So my question is: is it worth the risk? The benefit I see is a smaller vtable, how much does that help?

tasn updated the task description. (Show Details)Aug 8 2019, 2:50 PM

I updated the example to use an interface instead of a class to make it more clear.
I'll also elaborate on my markdown example so it's even more clear (though I thought I was).

The second case is the clearer one, it doesn't even work on objects and it's just generic utility functions. You could make them class functions but they don't really make sense. I hear from @felipealmeida that @woohyun also had a similar usecase in mind.

As for the first case: You have Efl.Text which is implemented in libefl.so. That's outside of your control. Now Jess, a 3rd party developer wants to build a library for Markdown support for the Efl. She wants to implement two functions markdown_set and markdown_get. She however doesn't want to inherit and extend efl.text, that's because what happens when someone wants to add a utility function to set Rst, or maybe she's not the one creating the object (think elm_entry), or there are other utility functions that others would create. Anyhow, she can't inherit and extend, as there's not necessarily a linear extension graph. This means she has to create a utility function.

At the moment such functions are not easily bindable in bindings. This proposal fixes that.

cedric added a comment.Aug 8 2019, 3:36 PM
In T8118#139821, @tasn wrote:

As for the first case: You have Efl.Text which is implemented in libefl.so. That's outside of your control. Now Jess, a 3rd party developer wants to build a library for Markdown support for the Efl. She wants to implement two functions markdown_set and markdown_get. She however doesn't want to inherit and extend efl.text, that's because what happens when someone wants to add a utility function to set Rst, or maybe she's not the one creating the object (think elm_entry), or there are other utility functions that others would create. Anyhow, she can't inherit and extend, as there's not necessarily a linear extension graph. This means she has to create a utility function.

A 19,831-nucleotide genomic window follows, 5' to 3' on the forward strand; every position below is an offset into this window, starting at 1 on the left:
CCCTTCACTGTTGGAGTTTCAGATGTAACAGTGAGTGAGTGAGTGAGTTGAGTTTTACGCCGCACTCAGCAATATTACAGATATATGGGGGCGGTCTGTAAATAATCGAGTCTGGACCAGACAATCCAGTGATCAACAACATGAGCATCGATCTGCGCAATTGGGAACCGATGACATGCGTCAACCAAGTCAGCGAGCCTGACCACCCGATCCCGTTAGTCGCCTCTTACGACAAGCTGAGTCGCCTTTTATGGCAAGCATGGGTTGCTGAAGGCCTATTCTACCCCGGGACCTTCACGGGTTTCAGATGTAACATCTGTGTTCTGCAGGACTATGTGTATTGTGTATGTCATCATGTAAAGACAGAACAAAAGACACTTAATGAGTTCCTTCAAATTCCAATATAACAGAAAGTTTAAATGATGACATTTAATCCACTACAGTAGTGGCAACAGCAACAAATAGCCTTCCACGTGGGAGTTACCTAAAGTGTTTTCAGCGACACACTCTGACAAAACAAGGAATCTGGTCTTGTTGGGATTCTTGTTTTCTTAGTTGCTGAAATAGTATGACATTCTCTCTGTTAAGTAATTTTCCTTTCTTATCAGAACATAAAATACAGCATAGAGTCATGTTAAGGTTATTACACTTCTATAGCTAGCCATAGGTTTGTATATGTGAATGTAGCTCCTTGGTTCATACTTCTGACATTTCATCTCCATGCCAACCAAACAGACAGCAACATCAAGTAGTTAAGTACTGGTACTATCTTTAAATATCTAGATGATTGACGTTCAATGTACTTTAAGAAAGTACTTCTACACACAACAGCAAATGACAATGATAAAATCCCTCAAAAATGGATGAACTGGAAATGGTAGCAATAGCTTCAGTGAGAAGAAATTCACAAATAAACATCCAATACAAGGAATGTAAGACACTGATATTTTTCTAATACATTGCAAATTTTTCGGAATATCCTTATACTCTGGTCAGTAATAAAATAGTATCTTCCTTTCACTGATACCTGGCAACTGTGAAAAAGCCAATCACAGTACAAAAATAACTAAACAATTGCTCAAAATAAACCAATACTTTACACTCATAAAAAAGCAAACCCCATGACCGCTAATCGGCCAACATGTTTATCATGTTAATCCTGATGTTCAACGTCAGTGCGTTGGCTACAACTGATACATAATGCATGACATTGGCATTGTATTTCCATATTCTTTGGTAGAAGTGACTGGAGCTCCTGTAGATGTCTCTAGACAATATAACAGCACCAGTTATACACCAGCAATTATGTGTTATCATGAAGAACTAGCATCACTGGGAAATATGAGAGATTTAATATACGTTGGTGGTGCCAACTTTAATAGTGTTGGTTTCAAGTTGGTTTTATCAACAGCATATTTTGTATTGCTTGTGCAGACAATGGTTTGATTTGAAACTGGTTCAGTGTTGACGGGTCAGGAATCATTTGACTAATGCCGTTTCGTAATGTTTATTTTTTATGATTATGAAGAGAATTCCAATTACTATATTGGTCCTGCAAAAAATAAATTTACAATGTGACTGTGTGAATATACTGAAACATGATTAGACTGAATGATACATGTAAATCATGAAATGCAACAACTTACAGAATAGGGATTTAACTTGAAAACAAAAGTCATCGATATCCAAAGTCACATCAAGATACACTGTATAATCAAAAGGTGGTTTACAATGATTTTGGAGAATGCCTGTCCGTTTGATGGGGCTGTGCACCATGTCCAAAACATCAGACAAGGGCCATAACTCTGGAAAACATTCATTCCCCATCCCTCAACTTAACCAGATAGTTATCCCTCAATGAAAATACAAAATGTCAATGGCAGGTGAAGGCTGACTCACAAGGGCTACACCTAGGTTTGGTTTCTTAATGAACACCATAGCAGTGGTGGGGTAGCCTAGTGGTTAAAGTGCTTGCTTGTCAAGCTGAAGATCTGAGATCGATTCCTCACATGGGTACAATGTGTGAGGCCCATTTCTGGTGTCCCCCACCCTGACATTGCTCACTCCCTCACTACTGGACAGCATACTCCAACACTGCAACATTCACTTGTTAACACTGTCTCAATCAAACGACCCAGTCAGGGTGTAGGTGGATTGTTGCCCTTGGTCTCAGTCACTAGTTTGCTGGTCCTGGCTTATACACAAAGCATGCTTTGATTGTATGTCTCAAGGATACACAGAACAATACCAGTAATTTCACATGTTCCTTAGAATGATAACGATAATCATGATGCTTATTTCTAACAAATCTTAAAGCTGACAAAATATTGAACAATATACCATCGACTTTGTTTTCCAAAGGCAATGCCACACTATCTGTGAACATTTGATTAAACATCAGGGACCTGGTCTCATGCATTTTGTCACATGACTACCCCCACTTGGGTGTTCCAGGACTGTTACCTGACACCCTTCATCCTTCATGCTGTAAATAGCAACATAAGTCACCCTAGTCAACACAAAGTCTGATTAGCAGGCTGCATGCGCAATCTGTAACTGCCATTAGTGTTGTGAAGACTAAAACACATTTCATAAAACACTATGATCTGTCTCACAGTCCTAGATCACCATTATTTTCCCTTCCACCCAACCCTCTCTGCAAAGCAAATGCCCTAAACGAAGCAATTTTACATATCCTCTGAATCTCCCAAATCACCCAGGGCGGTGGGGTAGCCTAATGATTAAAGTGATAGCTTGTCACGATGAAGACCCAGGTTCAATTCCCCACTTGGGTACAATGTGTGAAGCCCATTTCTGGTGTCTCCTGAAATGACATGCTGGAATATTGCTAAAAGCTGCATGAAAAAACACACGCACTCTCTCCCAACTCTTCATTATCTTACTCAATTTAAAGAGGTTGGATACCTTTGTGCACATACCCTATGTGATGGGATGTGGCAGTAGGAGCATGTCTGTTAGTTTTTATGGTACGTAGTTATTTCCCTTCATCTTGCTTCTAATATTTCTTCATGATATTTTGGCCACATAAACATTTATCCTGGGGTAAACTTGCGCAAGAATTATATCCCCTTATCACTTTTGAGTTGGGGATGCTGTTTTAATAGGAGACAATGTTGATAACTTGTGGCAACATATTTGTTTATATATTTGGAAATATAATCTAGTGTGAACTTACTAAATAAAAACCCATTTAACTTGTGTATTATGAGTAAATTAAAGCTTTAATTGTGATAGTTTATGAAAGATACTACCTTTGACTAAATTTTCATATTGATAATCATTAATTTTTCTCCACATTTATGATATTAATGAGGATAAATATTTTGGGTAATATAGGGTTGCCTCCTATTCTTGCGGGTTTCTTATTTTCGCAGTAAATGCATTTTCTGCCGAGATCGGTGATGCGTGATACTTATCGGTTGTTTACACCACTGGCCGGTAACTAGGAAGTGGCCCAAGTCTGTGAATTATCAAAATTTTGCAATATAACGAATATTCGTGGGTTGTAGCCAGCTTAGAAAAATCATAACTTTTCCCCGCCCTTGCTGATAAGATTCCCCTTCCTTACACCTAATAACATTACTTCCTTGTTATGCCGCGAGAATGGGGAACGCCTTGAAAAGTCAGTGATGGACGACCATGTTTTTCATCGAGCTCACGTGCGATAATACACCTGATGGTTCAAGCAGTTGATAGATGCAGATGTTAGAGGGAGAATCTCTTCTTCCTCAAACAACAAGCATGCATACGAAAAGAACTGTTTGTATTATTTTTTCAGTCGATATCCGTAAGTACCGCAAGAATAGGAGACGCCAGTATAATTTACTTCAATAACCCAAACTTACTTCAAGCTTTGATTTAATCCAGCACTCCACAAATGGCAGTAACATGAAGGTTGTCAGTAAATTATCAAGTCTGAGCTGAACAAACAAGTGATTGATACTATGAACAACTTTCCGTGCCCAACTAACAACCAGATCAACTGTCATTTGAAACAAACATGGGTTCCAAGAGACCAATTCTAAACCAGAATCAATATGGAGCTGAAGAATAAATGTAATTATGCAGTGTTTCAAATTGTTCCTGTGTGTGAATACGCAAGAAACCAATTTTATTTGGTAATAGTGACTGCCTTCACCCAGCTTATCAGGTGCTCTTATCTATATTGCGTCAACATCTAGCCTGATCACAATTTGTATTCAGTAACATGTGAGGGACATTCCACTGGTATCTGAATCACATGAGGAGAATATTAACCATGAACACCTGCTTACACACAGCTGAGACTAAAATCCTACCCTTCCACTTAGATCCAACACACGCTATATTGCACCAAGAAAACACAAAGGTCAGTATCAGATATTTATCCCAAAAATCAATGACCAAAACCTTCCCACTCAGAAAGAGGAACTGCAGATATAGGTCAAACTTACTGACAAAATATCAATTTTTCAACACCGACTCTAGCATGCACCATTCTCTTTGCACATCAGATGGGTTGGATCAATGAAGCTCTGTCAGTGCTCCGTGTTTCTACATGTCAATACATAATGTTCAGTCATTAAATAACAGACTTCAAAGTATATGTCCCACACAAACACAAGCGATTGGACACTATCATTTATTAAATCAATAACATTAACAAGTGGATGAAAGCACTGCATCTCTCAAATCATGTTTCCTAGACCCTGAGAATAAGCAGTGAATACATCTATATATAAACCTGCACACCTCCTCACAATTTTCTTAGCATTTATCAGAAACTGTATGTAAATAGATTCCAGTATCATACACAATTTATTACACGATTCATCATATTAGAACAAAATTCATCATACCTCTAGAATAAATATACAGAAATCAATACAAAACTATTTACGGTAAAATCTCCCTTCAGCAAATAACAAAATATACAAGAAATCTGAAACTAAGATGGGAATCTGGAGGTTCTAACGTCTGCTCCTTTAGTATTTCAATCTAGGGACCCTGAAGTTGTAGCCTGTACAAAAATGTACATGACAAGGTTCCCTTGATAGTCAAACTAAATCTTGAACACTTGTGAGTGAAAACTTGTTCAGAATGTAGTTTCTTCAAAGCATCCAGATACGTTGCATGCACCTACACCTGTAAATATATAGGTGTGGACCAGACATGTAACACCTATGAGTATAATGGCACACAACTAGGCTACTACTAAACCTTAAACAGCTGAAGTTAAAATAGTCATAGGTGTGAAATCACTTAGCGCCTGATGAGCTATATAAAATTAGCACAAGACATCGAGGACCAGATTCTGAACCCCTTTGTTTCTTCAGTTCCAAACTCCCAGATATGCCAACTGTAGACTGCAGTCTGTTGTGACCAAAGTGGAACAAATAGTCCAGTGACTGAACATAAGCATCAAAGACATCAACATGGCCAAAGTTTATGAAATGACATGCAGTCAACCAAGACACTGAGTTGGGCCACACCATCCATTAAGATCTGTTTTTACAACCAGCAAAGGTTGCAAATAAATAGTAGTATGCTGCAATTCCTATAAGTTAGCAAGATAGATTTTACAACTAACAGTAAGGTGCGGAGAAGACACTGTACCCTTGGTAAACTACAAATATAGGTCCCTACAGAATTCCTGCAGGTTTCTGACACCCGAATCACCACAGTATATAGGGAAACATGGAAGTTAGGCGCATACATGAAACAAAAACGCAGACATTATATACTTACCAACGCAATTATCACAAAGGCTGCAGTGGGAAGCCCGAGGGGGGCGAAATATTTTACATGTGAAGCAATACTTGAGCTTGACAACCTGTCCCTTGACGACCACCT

I think you are confusing me more by insisting on markdown being an example for this :-) In the above case, we have been talking for some time about adding the ability to have system and application override for an object. The idea being that you can do exactly what you describe and affect the entire system using inheritance and replace all system/app instance of a class by another. The idea was to do so only on Elementary widget, but it could be in Eo.

So let's ignore markdown as I really think it is a bad example. I was going to pick efl_gfx_color_cmyk_{set,get} as a better example, but even so, there might be case where you might want to have the ability to get the color directly without the conversion to RGB. It is maybe another bad example. Hum, I would like to find a good example first to have an idea on how it should be done. Will try to think more about it.

The idea of replacing one by the other won't solve what I described because like all global functions of such sort, you can have only one. Again, what happens when you have libefl-markdown.so that wants to offer markdown and libefll-html.so that wants to offer html? They can't both replace the textblock object globally.

Additionally, since T7675 broke class functions in Eo/EFL, you need to look no further than the codebase itself. Every @class function we currently have will end up as a floating function as suggested here (or the @static synatx as suggested by @lauromoura).

tasn added a comment.Aug 16 2019, 7:28 AM

It looks like it was agreed in T7675 to call this @static. @q66 is doing the rename, but just a few things that are missing and should be implemented (copied from the other ticket):

It's not just that, you also need to make sure that static is only allowed on classes and not interfaces, and you can only implement where it was defined, not elsewhere (so no overrides, and have to implement immediately).

tasn added a comment.Aug 16 2019, 9:39 AM

Mostly done in rEFL8a8a833837f7217aea0a33f4f7afbb6edfb103c4 (thanks @q66!), still missing the stuff from the previous comment though.

tasn added a comment.Aug 28 2019, 8:59 AM

@const should also not be allowed on @static, because it doesn't mean anything.